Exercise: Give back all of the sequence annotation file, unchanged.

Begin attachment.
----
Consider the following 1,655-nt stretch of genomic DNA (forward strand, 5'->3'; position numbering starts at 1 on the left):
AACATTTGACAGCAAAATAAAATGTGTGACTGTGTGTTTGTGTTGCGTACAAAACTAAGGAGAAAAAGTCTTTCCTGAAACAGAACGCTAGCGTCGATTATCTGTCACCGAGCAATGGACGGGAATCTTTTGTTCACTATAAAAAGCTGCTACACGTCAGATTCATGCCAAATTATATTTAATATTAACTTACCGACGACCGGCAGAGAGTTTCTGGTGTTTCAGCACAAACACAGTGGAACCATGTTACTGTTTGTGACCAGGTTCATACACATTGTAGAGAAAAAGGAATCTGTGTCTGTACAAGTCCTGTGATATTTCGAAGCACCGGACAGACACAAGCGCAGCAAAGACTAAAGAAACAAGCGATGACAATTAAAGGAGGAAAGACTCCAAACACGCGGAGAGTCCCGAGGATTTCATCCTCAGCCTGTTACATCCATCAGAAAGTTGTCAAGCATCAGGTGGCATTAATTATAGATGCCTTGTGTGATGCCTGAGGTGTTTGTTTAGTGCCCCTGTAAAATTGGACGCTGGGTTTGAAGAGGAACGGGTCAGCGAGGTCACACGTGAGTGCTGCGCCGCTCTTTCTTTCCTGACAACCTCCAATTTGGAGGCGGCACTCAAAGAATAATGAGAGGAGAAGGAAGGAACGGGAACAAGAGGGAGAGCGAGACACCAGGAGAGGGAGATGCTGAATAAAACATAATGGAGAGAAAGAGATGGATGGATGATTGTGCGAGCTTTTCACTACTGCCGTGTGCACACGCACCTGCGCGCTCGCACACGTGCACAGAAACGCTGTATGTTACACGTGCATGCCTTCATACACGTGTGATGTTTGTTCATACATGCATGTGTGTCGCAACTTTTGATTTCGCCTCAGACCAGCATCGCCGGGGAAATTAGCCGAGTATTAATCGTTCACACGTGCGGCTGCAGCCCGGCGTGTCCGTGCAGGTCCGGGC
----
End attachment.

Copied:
Consider the following 1,655-nt stretch of genomic DNA (forward strand, 5'->3'; position numbering starts at 1 on the left):
AACATTTGACAGCAAAATAAAATGTGTGACTGTGTGTTTGTGTTGCGTACAAAACTAAGGAGAAAAAGTCTTTCCTGAAACAGAACGCTAGCGTCGATTATCTGTCACCGAGCAATGGACGGGAATCTTTTGTTCACTATAAAAAGCTGCTACACGTCAGATTCATGCCAAATTATATTTAATATTAACTTACCGACGACCGGCAGAGAGTTTCTGGTGTTTCAGCACAAACACAGTGGAACCATGTTACTGTTTGTGACCAGGTTCATACACATTGTAGAGAAAAAGGAATCTGTGTCTGTACAAGTCCTGTGATATTTCGAAGCACCGGACAGACACAAGCGCAGCAAAGACTAAAGAAACAAGCGATGACAATTAAAGGAGGAAAGACTCCAAACACGCGGAGAGTCCCGAGGATTTCATCCTCAGCCTGTTACATCCATCAGAAAGTTGTCAAGCATCAGGTGGCATTAATTATAGATGCCTTGTGTGATGCCTGAGGTGTTTGTTTAGTGCCCCTGTAAAATTGGACGCTGGGTTTGAAGAGGAACGGGTCAGCGAGGTCACACGTGAGTGCTGCGCCGCTCTTTCTTTCCTGACAACCTCCAATTTGGAGGCGGCACTCAAAGAATAATGAGAGGAGAAGGAAGGAACGGGAACAAGAGGGAGAGCGAGACACCAGGAGAGGGAGATGCTGAATAAAACATAATGGAGAGAAAGAGATGGATGGATGATTGTGCGAGCTTTTCACTACTGCCGTGTGCACACGCACCTGCGCGCTCGCACACGTGCACAGAAACGCTGTATGTTACACGTGCATGCCTTCATACACGTGTGATGTTTGTTCATACATGCATGTGTGTCGCAACTTTTGATTTCGCCTCAGACCAGCATCGCCGGGGAAATTAGCCGAGTATTAATCGTTCACACGTGCGGCTGCAGCCCGGCGTGTCCGTGCAGGTCCGGGC